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Article: How to Take Care of Your Alocasia

How to Take Care of Your Alocasia | Plant Care and Tips - JOMO Studio
Care Guides

How to Take Care of Your Alocasia

If you are looking for the genus of plants that contains some of the most stunning, eye-catching, and unique foliage to have on display in your home, look no further than the Alocasia genus. Also known as Elephant Ears, these beautiful tropicals are native to the South Pacific Islands, most notably the Philippines, as well as Asia and Eastern Australia. In their natural climate, they love moisture and humidity, living happily along the forest floor underneath the tropical canopy of the trees overhead. Due to this habitat, they have developed large leaves to help give them an edge over their competition (i.e. other jungle plants) when it comes to soaking up as much light as possible. Some specimens can grow leaves up to 3 ft. long!

Alocasia Polly

β–³ Alocasia Polly

With around 80 species that exist in the wild, their leaf shapes can exist in a vast array of forms. Their striking foliage can be seen in large or small forms, arrow-shaped or heart-shaped, heavily contrasted veining, intricately textured, or glossy and waxy, which is why people love to have them all in their collections. The following are the most common varieties that you can expect to see in your houseplant excursions:

Alocasia Polly

Alocasia Polly

Also known as the African Mask Plant, this is one of the most common dwarf varieties you will see in a plant store or greenhouse. Its dark purple leaves are shaped like an arrowhead and have contrasting thick, creamy veins running through them, with unique, wavy edges.

Alocasia Frydek

Alocasia Frydek

One of the rarer varieties of Alocasia, that is more attainable than some of the other rare species, Alocasia Frydek, aka Alocasia 'Green Velvet', has velvety, dark green leaves shaped like an arrowhead with highly defined and contrasting silvery green veins. They are a little bit finicky and require a highly humid environment.

Alocasia Pink Dragon

Alocasia Pink Dragon

This gorgeous species of Alocasia has broad, green leaves laced with silvery veins and stunning pink stems. The undersides of the leaves are also a beautiful contrasting burgundy, making this plant delightful to look at from all angles. As with quite a few varieties, this one is a little bit finicky and loves humidity.

Alocasia Dark Star

Alocasia Dark Star

Since the larger species of Alocasia are commonly used in planters during the springtime, this is a variety that you will see often in your local garden centres and greenhouses. Both the stems and veins of each leaf are a contrasting dark purple to the green of the heart-shaped leaves. Four different varieties of Elephant Ear were crossed to create this hybrid that has larger leaves and can withstand cooler temperatures.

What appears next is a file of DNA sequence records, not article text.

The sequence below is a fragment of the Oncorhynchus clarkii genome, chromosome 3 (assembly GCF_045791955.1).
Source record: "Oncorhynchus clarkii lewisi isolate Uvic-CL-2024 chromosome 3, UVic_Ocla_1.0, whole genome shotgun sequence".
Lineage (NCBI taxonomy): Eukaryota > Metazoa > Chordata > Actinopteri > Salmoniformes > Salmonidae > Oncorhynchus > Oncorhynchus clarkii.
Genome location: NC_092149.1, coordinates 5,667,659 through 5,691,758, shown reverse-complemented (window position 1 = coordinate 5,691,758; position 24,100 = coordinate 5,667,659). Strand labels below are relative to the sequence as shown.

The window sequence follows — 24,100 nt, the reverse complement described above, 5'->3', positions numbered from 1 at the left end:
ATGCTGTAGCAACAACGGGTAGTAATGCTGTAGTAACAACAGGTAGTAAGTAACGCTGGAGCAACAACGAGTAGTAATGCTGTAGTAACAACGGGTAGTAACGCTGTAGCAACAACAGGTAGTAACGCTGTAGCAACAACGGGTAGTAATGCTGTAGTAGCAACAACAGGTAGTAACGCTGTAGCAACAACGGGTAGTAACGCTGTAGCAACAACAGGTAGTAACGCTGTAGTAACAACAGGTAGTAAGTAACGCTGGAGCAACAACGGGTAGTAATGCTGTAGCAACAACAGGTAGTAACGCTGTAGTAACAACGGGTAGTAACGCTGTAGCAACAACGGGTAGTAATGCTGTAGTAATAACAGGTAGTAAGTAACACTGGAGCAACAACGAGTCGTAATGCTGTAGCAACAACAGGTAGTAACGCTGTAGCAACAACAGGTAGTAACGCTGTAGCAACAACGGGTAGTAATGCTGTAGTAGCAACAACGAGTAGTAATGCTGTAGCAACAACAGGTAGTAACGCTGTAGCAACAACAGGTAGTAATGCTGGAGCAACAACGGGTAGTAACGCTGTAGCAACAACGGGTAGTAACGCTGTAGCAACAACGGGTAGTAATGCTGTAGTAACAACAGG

Alocasia Regal Shield

Alocasia Regal Shield

Finally, the Regal Shield variety features large, dark green (almost purple), scalloped leaves on thick, green stalks. The contrast between the veins and the leaf really makes the Regal Shield stand out in interiorscapes. This aroid will rapidly reach 3-4 feet in height and is simply stunning from above and below.

Although these are the most popular varieties, some other varieties that are more difficult to find, but equally as beautiful in their own ways, are Alocasia Bambino, Alocasia Wentii, Alocasia Black Velvet, Alocasia Lauterbachiana, Alocasia Dragon Scale, Alocasia Cuprea, and Alocasia Scaleprum. There are plenty of species for both indoor and outdoor gardening, but most of the varieties propagated for indoor use are smaller hybrids, and are grown for their distinctive foliage.

Known as one of the faster growing houseplants, in the right conditions, plenty of Alocasia varieties can grow new leaves every week, doubling in size from the previous leaf! They sprout their leaves from thick rhizomes, or tubers, that live beneath the surface, which also store lots of water, along with the thick, succulent-like stems. Despite Alocasia's loving moisture, they can be a little counterintuitive to water, as they prefer their soil to be a little on the drier side but they LOVE humidity.


To propagate your Alocasia, it is easiest to do so by division. Divide your plant during the process of repotting, removing the plant from the pot, shaking off any excess soil. You will see that the plant grows in clumps from a central tuber or rhizome, so cut away one of the clumps (with some established roots attached) using clean sheers, and plant into a new pot!

This is the reason they can be a little finicky and sensitive for first-time plant owners, or even experienced ones, and that's why they are often kept in greenhouse-like conditions. With the correct care, they will certainly reward you with one beautiful leaf after another! Speaking about care, let's get into what they need to remain that stunning focal point of your home. One thing to remember is that each plant is a unique living being and will have varying needs, especially in their individual conditions as no two homes are the same. Pay attention to the needs of your Alocasia throughout the year and you will have a long and happy relationship.

One thing to remember is that each plant is a unique living being and will have varying needs, especially in their individual conditions - no two homes are the same. Pay attention to the needs of your plant throughout the year and you will grow a healthy houseplant.

Light Requirements

Just like in their natural environment, where the broad leaves reach for the dappled sunlight from the forest floor, Alocasias love bright, indirect light. Their large leaves allow for plenty of surface area to absorb the bright light that they love and they will produce larger and larger leaves when they receive these light levels. They should be placed in a location where they can "see" as much of the sky as possible, some morning or late afternoon sun will be just fine as well, and they will stay as compact as possible, pushing out plenty of new growth.